For example, in January 2021, a small passage in an executive order issued by the current US president was cause for big celebration among the Indigenous People of the northern Bering Sea. President Joe Biden’s Inauguration Day executive order reinstated the Northern Bering Sea Climate Resilience Area (NBSCRA), which mandates new environmental protections and enhanced Alaska Native authority over policies for 112,300 square miles of marine territory. That executive order had been originally enacted by President Obama in December of 2016 and abolished by President Trump about five months later. Now the designation is back thanks to the efforts of Oak’s partners including the Bering Sea Elders Group, Kawerak Inc., the Association of Village Council Presidents, and the Native American Rights Fund.
“The NBSCRA has been the only recent policy which recognises the extreme ecological and cultural importance of the northern Bering Sea to Indigenous People”, says Austin Ahmasuk from Kawerak Inc. regarding this victory. “The executive order established policy in the US is enhancing the resilience of the northern Bering Sea region by conserving the region’s ecosystem, including those natural resources that provide important cultural and subsistence value and services to the people of the region”.
Across Arctic Canada, the work of our partners – MakeWay and Oceans North, are also supporting similar efforts to establish Indigenous-led protected areas and related Indigenous guardian programmes.
The Indigenous Community Conserved Areas (ICCA) Consortium has been supporting governance efforts in Chile, Malaysia, and Zanzibar, where locally managed marine areas and conserved areas are at different stages of implementation. These areas are collectively governed and managed through Indigenous local knowledge, skills, and rules developed and enforced through local institutions. However, many such areas are not yet officially identified or supported. We support the ICCA to find willing partnering communities to engage in self-strengthening processes to secure or re-gain a substantial role in their territories.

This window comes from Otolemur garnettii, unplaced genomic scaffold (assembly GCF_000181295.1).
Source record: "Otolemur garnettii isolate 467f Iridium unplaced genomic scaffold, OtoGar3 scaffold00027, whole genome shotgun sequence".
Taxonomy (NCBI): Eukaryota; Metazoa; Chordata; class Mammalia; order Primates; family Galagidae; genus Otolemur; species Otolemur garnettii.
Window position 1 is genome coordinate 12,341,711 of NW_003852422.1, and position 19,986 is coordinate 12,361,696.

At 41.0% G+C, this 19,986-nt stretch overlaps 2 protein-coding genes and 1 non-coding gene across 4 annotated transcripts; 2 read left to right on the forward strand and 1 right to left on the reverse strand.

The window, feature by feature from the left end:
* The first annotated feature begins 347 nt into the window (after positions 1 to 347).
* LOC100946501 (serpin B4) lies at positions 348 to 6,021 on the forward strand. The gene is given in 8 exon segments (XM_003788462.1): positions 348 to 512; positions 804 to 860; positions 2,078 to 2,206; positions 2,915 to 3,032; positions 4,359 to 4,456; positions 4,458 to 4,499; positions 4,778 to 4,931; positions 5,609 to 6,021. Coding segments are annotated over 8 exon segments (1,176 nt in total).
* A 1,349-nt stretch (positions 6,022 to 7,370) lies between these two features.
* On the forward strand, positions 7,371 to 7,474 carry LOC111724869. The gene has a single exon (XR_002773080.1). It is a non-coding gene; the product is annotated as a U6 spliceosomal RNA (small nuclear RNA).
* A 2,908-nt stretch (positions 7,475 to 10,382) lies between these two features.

According to ICCA and their Chilean Partner Costa Humboldt, “coastal Indigenous communities in Chile face a number of threats related to lack of implementation of their rights, habitat destruction, pollution, centralized decision-making, and climate change. These threats endanger complex traditional structures, disrupting their livelihoods and cultural identity”. Its work in Chile focuses on supporting coastal indigenous communities in their application process, implementation of governance, and fishery management strategies of ‘Marine and Coastal Areas of Indigenous People’, a policy that recognizes and safeguards customary uses of their marine tenure. Beyond Chile, ICCA is working to create emblematic networks in South America, Africa, and Asia.
Altogether, the work being done by our partners is promoting a real blue economy in which seafood is allowed to recover and be harvested sustainably while ensuring the livelihoods and rights of coastal and Indigenous communities. The positive transformations being achieved by our partners is igniting hope and catalyzing change that restores our connection to nature and heals our planet’s health.
More information about Oak’s Environment Programme strategy can be found here.
 PNAS April 27, 2021, 118 (17) e2023483118; https://doi.org/10.1073/pnas.2023483118